Mark Hynes - thoughts on corporate disclosure

Opinions on changing rules, changing best practices, and their effect on investor relations officers.

Thursday, September 30, 2010

Improved US governance and share ID

The New York Stock Exchange Commission on Corporate Governance has delivered its views on the way forward on corporate governance. After a year-long investigation it has published ten key principles for what it calls “solid governance”. It signals a move away from a prescriptive rules-based governance regime that has been the hallmark of previous efforts, to a market-based, principles approach. This is very refreshing.

The principles are very broad, and allow issuers and their IR teams the freedom to develop a governance communication strategy which suits them and their investors.

It is also interesting that when you consider that agreement has been reached on core corporate governance principles between such a wide variety of stakeholders, ranging from issuers, to investment banks, to investors, corporate governance agencies and regulators.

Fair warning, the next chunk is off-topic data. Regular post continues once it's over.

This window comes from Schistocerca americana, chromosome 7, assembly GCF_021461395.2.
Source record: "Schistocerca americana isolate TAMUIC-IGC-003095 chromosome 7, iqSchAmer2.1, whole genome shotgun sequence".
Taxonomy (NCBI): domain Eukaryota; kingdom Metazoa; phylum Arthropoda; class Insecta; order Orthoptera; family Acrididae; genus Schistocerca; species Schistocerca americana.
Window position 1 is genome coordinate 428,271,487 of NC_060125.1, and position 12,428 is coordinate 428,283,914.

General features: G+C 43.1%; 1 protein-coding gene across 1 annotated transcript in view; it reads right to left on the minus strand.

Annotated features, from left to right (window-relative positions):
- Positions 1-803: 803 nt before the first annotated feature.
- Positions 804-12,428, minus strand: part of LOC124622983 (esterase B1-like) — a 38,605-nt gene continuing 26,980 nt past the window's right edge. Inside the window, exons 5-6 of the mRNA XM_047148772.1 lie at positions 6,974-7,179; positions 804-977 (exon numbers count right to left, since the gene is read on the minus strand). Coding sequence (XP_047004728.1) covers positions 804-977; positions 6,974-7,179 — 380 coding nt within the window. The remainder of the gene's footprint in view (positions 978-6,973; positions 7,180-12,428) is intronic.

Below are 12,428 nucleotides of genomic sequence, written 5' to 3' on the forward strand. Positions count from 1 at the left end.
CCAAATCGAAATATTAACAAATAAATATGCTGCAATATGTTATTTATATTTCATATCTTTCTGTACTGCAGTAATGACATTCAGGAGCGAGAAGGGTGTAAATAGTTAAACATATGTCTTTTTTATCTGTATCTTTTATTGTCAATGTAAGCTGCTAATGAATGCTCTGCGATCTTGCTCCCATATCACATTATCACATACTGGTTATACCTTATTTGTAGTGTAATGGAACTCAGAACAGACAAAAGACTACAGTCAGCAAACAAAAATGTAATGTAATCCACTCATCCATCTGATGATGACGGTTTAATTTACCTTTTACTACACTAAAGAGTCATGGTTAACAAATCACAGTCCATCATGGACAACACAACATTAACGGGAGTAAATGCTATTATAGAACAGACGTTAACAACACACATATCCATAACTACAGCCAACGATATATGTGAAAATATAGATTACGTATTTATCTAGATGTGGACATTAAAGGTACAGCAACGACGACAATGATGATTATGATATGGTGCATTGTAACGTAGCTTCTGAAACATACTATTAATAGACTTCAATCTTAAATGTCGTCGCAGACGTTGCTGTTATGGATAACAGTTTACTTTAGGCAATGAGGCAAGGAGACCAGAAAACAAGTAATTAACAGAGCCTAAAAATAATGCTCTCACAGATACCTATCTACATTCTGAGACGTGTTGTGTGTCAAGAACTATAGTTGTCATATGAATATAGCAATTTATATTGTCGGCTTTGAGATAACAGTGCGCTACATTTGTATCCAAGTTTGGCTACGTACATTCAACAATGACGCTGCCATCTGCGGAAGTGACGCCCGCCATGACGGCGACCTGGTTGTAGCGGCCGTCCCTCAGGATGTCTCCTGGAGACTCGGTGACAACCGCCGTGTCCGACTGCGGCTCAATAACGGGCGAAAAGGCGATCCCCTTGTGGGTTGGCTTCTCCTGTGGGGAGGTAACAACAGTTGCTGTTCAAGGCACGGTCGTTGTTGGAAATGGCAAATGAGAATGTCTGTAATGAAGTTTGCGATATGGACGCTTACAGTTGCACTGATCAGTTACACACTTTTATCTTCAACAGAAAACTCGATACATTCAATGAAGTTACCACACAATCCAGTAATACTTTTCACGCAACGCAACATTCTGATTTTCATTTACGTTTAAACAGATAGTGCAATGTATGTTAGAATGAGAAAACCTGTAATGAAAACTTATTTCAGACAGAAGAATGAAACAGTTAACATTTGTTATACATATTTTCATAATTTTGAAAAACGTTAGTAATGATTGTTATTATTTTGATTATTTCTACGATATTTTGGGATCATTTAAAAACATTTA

The second point of interest is that this is yet another nod in the direction of improved shareholder disclosures. Hard on the heels of the SEC’s review of the OBO/NOBO regime, the NYSE code calls for improved shareholder ownership transparency - with this principle: “A critical component of good governance is transparency, as well governed companies should ensure that they have appropriate disclosure policies and practices, and investors should also be held to appropriate levels of transparency, including disclosure of derivative or other security ownership on a timely basis.”

As the European Commission continues deliberating refinements to the Transparency Directive in the area of major shareholdings notifications, its great to see the US (finally?) paying attention to the imbalance of corporate and investor disclosures.


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